Lets not get into the (many) vices of HD-DVD/BluRay, though… ;)

  21. Norman Diamond says:

    Tuesday, November 21, 2006 6:55 PM by Dean Harding

    you wouldn’t buy an HD-DVD player that

    doesn’t play DVDs

    In principle I agree.  (In practice it’s vacuous for me, because the region code garbage persuaded me not to buy DVD videos.)

    just like you wouldn’t buy Windows version

    N+1 if it didn’t run all of your programs

    Not really true.  I bought NT4 for one of my home machines knowing that it wouldn’t run a lot of Windows 95 and MS-DOS programs.  Later I bought Windows 2000 knowing that it still wouldn’t run some Windows 95/98 and MS-DOS programs.  I was astounded to read a previous reply here saying that XP SP2 will run Tomb Raider with sound, but I’m sure I have other programs that won’t run under XP.

  22. Chris says:

    Myron has a point. I’d add: what’s the cost in terms of features Windows doesn’t have/can’t have because compatibility gets in the way?

    I’m not advocating blowing off compatibility, but I am saying it is worthwhile pursuing a more balanced approach. There comes a time to drop support for ancient software where it is actively hindering newer features.

    For the record, the people who said they’d never upgrade to OS X are the people who hated Aqua or the new (still borked) Finder. The Classic environment worked and continues to work well, as long as you didn’t need most third party drivers (except USB drivers, which were/are actually supported).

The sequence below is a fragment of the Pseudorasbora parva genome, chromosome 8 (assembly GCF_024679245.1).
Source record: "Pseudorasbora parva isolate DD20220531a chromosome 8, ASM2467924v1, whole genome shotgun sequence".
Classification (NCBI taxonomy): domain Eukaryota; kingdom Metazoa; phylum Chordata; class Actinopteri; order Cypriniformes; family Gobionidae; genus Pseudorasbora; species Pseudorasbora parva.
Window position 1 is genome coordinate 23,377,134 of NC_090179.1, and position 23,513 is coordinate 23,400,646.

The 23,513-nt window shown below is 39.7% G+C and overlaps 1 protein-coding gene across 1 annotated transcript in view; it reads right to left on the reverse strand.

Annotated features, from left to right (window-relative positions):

23. Anony Moose says:

    The cost?   In terms of market-share?  I’ld say absolutely nothing.   I suspect that Microsoft hasn’t lost one ten thousandth of a percent of their market share due to putting "compatability" ahead of "new features that break compatability for a single 15 year old DOS program".

  24. Dean Harding says:

    Anony Moose: But how do you know that? I’d say Apple’s vs. Microsoft’s policy towards backwards compatibility are a pretty good indication.

    Apple are pretty good TODAY in terms of backwards compatibly, but if I had wanted to upgrade to a Mac back in the day, I would have also had to replace all of my APPLE II software. When I upgraded from MS-DOS to Windows, it all still worked.

  25. FYI, I asked my question because I’m genuinely curious.  Do the
    backwards compatibility “hacks” of Windows reduce the system’s
    performance?  If so, by how much?

    Note that I’m NOT asking about the political and economic costs
    (market share, engineering man-hours, etc).  I’m asking about the
    performance and memory footprint costs.

    I’m just genuinely curious if we live with performance degradation
    because of backwards compatibility.  There must be at least SOME
    cost, at least in terms of memory footprint, but just how much?

    I think the only people who can really answer that question are ones
    that are familiar with the Windows codebase.  Those of us on the
    outside don’t really know the implementation details of these
    compatibility “hacks”.

    IF there is a significant drop in performance, or increase in memory
    footprint, then that lends some weight to the argument that backwards
    compatibility is “holding back” Windows.

    If Raymond (or some other MS employee familiar with the Windows
    source code) tells us that performance and memory footprint ARE NOT
    significantly impacted, then it takes the teeth out of the people who
    argue that backwards compatibility is holding Windows back.

    I also put this question into the Suggestion Box for Raymond.  I hope that he makes a blog posting about it some day.

    [Okay, posting the same question three
    times is excessive. I already wrote up an answer for you but now I’m